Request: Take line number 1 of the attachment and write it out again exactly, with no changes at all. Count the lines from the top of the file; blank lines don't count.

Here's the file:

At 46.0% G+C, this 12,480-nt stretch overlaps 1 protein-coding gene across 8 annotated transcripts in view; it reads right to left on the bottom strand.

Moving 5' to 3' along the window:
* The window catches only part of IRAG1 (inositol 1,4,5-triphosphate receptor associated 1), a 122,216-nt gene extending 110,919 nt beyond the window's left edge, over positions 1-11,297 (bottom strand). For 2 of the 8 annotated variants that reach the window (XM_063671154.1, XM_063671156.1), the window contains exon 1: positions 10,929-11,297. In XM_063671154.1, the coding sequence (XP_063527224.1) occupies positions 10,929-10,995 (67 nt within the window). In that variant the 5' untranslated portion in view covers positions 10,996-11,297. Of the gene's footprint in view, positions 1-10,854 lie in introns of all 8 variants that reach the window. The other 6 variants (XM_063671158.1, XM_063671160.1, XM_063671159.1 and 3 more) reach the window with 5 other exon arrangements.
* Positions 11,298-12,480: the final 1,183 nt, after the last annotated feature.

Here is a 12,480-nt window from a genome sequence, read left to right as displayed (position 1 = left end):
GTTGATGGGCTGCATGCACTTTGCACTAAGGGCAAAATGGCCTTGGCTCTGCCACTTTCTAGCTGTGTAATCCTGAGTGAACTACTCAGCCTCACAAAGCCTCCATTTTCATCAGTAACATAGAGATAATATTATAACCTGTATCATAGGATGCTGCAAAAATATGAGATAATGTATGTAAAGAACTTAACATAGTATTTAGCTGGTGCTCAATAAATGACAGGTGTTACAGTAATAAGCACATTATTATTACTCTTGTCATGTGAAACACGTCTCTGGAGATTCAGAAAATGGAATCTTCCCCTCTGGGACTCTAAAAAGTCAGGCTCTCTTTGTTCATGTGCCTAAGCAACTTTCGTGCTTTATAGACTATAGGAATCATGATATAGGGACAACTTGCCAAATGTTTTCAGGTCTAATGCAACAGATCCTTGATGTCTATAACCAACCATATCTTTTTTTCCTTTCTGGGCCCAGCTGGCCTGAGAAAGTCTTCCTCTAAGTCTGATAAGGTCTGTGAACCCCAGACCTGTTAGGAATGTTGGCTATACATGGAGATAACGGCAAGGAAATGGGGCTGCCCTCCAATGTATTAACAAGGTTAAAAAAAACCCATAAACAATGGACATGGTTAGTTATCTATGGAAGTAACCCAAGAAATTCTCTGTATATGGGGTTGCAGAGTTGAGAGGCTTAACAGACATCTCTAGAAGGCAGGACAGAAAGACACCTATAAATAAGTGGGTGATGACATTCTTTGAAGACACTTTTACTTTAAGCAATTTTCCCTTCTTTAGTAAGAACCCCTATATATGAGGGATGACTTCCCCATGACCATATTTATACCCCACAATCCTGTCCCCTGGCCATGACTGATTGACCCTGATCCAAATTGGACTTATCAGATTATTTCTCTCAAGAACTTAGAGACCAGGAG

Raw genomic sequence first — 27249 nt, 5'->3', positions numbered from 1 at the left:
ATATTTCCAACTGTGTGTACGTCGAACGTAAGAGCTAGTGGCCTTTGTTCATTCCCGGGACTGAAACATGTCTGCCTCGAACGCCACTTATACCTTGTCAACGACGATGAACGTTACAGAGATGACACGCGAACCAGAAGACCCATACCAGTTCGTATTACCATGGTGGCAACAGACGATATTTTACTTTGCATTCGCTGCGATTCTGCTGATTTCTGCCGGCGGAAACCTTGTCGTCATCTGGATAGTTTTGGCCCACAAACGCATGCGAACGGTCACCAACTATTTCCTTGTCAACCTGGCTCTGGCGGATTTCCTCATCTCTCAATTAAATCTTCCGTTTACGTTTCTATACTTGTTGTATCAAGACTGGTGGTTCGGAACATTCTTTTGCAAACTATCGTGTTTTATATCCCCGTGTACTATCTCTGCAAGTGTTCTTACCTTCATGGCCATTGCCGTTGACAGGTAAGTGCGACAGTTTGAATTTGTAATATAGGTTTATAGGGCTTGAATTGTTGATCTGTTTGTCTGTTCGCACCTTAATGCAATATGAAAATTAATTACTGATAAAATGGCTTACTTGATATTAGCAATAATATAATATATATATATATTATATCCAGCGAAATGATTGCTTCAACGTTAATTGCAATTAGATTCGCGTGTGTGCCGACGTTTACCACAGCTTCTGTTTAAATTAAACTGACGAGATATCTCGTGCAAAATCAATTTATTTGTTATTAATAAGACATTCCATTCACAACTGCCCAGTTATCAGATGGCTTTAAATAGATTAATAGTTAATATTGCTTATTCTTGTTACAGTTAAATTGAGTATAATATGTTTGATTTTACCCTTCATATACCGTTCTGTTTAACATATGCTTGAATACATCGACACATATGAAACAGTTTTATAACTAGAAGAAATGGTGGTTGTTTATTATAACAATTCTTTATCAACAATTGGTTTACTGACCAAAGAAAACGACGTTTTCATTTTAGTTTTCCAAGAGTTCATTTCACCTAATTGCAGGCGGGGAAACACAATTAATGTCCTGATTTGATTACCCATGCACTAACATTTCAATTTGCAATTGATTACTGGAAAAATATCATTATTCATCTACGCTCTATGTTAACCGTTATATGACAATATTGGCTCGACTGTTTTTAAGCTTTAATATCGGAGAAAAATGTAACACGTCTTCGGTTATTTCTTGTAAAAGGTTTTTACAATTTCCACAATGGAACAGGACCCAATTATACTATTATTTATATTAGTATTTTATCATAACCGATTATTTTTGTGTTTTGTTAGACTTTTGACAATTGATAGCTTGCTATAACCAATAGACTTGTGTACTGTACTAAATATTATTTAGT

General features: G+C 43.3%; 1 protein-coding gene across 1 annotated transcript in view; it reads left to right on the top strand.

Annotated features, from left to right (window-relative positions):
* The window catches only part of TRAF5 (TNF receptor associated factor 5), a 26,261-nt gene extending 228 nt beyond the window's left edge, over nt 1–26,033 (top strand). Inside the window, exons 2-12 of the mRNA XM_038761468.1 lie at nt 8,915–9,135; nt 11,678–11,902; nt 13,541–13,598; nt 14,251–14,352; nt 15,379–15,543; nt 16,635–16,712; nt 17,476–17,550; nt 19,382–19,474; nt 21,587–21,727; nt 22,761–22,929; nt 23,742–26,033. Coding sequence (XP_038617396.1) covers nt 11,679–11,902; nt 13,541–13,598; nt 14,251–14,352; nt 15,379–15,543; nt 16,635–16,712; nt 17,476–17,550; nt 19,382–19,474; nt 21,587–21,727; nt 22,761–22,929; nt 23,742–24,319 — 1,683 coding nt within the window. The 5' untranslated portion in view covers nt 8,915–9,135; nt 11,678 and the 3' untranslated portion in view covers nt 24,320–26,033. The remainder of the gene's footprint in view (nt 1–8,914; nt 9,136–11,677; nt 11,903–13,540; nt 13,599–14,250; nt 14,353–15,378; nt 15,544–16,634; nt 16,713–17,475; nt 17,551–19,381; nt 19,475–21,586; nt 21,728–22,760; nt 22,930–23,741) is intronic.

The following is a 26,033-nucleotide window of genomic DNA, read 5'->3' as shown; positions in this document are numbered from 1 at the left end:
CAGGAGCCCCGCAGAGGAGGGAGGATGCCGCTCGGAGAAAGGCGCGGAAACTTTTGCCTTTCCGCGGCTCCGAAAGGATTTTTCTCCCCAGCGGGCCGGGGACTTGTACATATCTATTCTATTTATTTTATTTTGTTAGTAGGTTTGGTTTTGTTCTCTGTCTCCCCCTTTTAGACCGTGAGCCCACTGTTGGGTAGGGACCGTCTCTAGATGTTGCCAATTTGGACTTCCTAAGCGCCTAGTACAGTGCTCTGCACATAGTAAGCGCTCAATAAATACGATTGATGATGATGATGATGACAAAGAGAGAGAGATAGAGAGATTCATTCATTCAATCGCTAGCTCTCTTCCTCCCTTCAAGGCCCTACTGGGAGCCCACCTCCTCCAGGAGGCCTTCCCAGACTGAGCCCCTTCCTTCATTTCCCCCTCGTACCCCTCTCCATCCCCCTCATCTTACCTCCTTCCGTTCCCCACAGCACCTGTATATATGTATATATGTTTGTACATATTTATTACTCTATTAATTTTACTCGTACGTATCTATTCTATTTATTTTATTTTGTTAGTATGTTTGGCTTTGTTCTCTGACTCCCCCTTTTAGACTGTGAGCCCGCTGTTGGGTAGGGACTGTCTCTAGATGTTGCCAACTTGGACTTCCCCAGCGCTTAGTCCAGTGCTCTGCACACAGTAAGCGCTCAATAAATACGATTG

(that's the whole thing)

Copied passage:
At 46.0% G+C, this 12,480-nt stretch overlaps 1 protein-coding gene across 8 annotated transcripts in view; it reads right to left on the bottom strand.